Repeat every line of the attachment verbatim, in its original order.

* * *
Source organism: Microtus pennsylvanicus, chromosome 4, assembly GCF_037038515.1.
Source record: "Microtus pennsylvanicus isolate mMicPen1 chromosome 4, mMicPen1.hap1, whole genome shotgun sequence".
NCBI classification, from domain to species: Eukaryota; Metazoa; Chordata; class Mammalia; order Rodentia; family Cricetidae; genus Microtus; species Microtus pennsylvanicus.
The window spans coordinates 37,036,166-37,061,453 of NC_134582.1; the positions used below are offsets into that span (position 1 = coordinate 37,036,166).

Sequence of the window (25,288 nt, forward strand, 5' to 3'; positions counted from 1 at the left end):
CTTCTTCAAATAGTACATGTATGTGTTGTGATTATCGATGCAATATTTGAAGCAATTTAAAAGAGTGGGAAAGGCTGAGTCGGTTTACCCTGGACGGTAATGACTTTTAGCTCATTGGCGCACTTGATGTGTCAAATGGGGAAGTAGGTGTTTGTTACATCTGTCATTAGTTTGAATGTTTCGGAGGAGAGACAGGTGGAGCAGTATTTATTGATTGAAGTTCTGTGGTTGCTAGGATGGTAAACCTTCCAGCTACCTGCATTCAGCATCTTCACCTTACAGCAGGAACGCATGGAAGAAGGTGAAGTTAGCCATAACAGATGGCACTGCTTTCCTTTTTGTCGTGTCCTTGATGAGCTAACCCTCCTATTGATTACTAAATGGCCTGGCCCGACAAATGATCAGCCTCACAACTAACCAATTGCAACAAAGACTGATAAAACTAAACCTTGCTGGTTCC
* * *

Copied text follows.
Source organism: Microtus pennsylvanicus, chromosome 4, assembly GCF_037038515.1.
Source record: "Microtus pennsylvanicus isolate mMicPen1 chromosome 4, mMicPen1.hap1, whole genome shotgun sequence".
NCBI classification, from domain to species: Eukaryota; Metazoa; Chordata; class Mammalia; order Rodentia; family Cricetidae; genus Microtus; species Microtus pennsylvanicus.
The window spans coordinates 37,036,166-37,061,453 of NC_134582.1; the positions used below are offsets into that span (position 1 = coordinate 37,036,166).

Sequence of the window (25,288 nt, forward strand, 5' to 3'; positions counted from 1 at the left end):
CTTCTTCAAATAGTACATGTATGTGTTGTGATTATCGATGCAATATTTGAAGCAATTTAAAAGAGTGGGAAAGGCTGAGTCGGTTTACCCTGGACGGTAATGACTTTTAGCTCATTGGCGCACTTGATGTGTCAAATGGGGAAGTAGGTGTTTGTTACATCTGTCATTAGTTTGAATGTTTCGGAGGAGAGACAGGTGGAGCAGTATTTATTGATTGAAGTTCTGTGGTTGCTAGGATGGTAAACCTTCCAGCTACCTGCATTCAGCATCTTCACCTTACAGCAGGAACGCATGGAAGAAGGTGAAGTTAGCCATAACAGATGGCACTGCTTTCCTTTTTGTCGTGTCCTTGATGAGCTAACCCTCCTATTGATTACTAAATGGCCTGGCCCGACAAATGATCAGCCTCACAACTAACCAATTGCAACAAAGACTGATAAAACTAAACCTTGCTGGTTCC